FDA Approves First Single-Dose Antibiotic for Dogs
Product provides up to 14 days of antibiotic treatment for cat and dog skin infections.
Posted: July 3, 2008, 5 a.m. EDT
The U.S. Food and Drug Administration approved Pfizer Animal Health’s Convenia (cefovecin sodium), the first antibiotic for dogs and cats available in a single injectable dose (www.convenia.com).
The product, which is said to provide up to 14 days of antibiotic treatment for the most common skin infections in dogs and cats, will eliminate the difficulty owners have giving pills to pets and will ensure the antibiotic course of treatment is completed on time, according to the company.
“We understand how difficult it can be for owners to give their pets the right pills at the right time,” said George Fennell, vice president, Companion Animal Division, Pfizer Animal Health. “With career and family responsibilities, many people simply aren’t around at appropriate intervals once, twice, or even more times a day despite their best intentions. With Convenia, the pet gets the dose it needs right in the veterinarian’s office — so owners don’t have to worry about when and how to give pills to their pets.”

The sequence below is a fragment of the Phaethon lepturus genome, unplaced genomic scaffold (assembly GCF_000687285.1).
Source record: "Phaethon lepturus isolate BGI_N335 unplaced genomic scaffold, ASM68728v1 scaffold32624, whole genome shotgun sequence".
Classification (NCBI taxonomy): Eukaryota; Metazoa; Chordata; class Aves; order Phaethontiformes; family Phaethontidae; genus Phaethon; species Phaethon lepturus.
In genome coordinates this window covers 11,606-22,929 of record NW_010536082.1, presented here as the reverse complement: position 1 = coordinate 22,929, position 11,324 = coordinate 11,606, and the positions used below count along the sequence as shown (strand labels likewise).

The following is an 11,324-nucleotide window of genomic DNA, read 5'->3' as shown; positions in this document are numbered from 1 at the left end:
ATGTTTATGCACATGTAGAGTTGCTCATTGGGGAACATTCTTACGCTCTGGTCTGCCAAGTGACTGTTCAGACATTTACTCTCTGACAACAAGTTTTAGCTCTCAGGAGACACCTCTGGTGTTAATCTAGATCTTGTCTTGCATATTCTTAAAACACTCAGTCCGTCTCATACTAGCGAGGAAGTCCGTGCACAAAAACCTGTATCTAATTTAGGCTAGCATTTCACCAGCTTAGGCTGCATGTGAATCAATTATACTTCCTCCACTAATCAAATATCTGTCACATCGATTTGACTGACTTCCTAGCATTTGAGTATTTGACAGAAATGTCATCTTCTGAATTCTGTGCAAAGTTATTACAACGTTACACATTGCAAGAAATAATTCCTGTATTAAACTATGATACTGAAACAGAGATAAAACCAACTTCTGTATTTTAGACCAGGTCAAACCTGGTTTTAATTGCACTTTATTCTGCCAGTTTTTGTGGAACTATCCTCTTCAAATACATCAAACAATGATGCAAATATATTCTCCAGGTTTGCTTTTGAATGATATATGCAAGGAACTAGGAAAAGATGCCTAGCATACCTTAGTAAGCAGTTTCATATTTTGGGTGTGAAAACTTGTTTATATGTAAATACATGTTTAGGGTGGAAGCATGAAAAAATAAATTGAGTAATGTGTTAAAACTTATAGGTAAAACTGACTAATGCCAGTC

The most common side effects are similar to those seen with other antibiotics, such as vomiting, diarrhea, decreased appetite, and lethargy.
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